Archive for December, 2011

The Exemplary F.A. Hayek and the Extraordinary Princeton Delusions and the Madness of the New York Times

December 6, 2011

All of the popular press that the Austrian school of economics, the Mises Institute, the Austrian business cycle theory, and the Physiocrats like Frederic Bastiat have garnered lately has led Paul Krugman to try to rewrite Hayek out of the history of macroeconomics contra all facts against him.

Krugman begins:

“Friedrich Hayek is not an important figure in the history of macroeconomics.”

Yet, he was only willing to do so under the cover of a David Warsh article where Warsh states: “With the publication of ‘The Use of Knowledge in Society’ in the American Economic Review in 1945, [Hayek] essentially won on the ‘calculation debate,’ conducted with Ludwig von Mises and Oscar Lange, concerning the possibility of central planning.”

Krugman neglects to mention that Warsh goes on to discuss the contributions of Dr. Robert Nozick, Rep. Ron Paul, and George Mason Economics professor Russ Roberts and filmmaker John Papola’s two widely-viewed videos, “Fear the Boom and Bust” and “The Fight of the Century.” Or, his citing approvingly of Bruce Caldwell of Duke University‘s summation that [Hayek’s] “‘twin ideas of evolution and spontaneous order’ become prominent, especially the idea of cultural evolution, with its emphasis on rules, norms, and decentralization.”

Krugman may also want to reread Warsh’s final paragraph where he states:

“These are today lively concepts in laboratories and universities around the world.”

And, then we can read the words of the Nobel committee that awarded Professor Friedrich von Hayek the Nobel:

“Hayek’s contributions in the fields of economic theory are both deep-probing and original. His scholarly books and articles during the 1920s and 30s sparked off an extremely lively debate. It was in particular his theory of business cycles and his conception of the effects of monetary and credit policy which aroused attention. He attempted to penetrate more deeply into cyclical interrelations than was usual during that period by bringing considerations of capital and structural theory into the analysis. Perhaps in part because of this deepening of business-cycle analysis, Hayek was one of the few economists who were able to foresee the risk of a major economic crisis in the 1920s, his warnings in fact being uttered well before the great collapse occurred in the autumn of 1929…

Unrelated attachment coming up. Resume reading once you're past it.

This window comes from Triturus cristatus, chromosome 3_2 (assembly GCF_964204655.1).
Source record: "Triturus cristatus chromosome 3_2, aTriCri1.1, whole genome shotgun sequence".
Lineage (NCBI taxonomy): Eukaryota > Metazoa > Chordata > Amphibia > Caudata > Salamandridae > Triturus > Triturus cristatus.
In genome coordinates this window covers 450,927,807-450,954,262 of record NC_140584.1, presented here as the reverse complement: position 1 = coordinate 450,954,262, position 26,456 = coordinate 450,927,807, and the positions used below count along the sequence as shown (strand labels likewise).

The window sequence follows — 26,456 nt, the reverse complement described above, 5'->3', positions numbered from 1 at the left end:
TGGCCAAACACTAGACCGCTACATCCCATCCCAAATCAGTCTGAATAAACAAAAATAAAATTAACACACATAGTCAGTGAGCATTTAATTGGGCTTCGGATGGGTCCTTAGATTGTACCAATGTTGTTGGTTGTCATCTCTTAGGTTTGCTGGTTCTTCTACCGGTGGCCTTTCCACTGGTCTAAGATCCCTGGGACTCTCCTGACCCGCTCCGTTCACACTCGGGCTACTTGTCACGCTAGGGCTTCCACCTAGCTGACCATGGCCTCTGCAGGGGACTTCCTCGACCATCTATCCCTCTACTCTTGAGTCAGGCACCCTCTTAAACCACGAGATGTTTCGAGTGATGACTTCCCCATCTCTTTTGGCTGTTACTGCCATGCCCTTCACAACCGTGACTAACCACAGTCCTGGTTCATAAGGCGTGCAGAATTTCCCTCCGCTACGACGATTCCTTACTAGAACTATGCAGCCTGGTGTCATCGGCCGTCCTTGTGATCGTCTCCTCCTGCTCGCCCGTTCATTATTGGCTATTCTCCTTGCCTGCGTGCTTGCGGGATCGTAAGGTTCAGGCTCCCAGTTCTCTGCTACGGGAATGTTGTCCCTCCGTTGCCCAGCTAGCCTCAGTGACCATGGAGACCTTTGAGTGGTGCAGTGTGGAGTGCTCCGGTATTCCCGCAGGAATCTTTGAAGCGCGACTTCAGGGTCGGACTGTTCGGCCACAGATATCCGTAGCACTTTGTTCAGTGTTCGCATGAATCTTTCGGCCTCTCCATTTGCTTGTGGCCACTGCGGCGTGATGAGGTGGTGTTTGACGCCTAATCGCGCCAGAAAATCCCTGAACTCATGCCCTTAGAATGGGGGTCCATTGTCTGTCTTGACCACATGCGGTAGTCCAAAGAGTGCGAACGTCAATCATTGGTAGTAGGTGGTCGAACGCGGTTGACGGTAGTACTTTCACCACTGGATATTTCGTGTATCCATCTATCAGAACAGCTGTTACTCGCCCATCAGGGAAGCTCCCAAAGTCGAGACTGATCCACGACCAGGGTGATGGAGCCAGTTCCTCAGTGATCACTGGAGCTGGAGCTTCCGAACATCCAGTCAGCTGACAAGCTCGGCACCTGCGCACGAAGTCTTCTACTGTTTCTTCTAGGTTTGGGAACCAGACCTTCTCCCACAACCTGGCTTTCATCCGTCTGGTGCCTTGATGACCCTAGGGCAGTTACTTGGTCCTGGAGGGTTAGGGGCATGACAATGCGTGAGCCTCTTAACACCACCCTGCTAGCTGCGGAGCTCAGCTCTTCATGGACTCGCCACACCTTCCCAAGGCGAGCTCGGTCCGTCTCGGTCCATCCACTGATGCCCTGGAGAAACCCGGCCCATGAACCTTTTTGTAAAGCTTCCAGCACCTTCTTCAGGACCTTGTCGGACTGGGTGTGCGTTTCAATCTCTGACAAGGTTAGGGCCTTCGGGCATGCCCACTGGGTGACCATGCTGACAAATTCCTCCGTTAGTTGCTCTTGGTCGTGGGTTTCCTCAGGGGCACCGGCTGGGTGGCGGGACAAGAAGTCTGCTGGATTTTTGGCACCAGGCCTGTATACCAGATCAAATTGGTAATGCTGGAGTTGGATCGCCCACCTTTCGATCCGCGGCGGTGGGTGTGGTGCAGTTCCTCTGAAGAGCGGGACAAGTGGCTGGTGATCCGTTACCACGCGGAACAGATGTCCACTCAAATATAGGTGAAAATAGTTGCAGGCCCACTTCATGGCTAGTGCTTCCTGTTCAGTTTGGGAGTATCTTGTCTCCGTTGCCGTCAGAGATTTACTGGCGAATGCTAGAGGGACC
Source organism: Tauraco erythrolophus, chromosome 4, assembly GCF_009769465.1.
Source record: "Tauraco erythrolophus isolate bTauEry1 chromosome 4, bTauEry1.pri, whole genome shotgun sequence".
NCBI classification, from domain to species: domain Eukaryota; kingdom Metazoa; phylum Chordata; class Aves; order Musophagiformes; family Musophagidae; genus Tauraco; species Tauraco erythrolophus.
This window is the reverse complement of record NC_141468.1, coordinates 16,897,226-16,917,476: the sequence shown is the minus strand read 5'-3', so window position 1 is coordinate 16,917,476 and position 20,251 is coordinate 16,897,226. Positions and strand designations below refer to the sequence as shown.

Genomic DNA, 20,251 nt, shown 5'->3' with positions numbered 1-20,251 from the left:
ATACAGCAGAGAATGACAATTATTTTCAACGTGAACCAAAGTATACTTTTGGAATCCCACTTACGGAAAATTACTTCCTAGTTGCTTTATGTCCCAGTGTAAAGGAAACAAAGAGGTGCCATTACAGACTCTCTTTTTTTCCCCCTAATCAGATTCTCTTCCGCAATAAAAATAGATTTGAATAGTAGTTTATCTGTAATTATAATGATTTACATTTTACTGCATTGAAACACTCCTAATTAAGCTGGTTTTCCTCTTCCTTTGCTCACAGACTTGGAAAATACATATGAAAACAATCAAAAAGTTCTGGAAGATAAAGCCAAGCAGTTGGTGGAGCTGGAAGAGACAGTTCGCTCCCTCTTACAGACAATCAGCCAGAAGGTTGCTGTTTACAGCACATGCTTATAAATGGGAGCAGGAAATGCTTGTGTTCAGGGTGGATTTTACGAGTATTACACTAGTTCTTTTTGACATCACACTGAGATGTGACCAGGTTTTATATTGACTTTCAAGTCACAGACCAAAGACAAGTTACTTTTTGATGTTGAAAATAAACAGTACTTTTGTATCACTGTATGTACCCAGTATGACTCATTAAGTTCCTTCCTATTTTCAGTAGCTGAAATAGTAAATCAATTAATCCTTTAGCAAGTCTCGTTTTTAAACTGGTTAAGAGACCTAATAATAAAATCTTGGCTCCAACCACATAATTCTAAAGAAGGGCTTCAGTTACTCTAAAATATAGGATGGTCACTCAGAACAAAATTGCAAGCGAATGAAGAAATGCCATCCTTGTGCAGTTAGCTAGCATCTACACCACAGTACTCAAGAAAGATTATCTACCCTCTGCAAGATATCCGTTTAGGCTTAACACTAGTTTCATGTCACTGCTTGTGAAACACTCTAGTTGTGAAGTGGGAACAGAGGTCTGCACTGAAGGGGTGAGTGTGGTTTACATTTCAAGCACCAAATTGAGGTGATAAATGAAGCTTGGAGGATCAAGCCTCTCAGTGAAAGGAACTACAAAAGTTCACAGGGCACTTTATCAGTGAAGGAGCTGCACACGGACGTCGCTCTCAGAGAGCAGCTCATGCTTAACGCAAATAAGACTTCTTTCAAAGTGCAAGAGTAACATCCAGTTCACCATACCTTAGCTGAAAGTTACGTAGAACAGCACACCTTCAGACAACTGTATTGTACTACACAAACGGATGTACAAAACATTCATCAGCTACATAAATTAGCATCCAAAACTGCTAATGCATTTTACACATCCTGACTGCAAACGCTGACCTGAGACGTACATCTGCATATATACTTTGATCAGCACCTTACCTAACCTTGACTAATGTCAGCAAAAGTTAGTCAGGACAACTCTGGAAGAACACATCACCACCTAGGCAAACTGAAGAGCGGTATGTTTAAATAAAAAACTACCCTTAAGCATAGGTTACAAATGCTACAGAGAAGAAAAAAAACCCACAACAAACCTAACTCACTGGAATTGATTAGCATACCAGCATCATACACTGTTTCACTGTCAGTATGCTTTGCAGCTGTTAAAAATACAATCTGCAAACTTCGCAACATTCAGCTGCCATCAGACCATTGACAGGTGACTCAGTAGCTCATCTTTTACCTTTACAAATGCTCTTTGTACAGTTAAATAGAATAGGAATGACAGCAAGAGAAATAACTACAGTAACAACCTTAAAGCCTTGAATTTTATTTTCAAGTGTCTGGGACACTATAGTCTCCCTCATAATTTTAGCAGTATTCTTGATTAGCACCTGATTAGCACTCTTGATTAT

“His conclusion is that it is only through a far-reaching decentralization in a market system with competition and free price formation that it is possible to achieve an efficient use of all this knowledge and information. Hayek shows how prices as such are the carriers of essential information on cost and demand conditions, how the price system is a mechanism for communication of knowledge and information, and how this system can mean an efficient use of highly decentralized resources of knowledge.

“Hayek’s ideas and analyses of the viability of economic systems, presented in a number of writings, have provided important and stimulating impulses to the great and growing area of research which is named comparative economic systems.”

Krugman can try to dismiss the “Hayek thing” all he wants as he attempts to whitewash history but it clearly is not going away.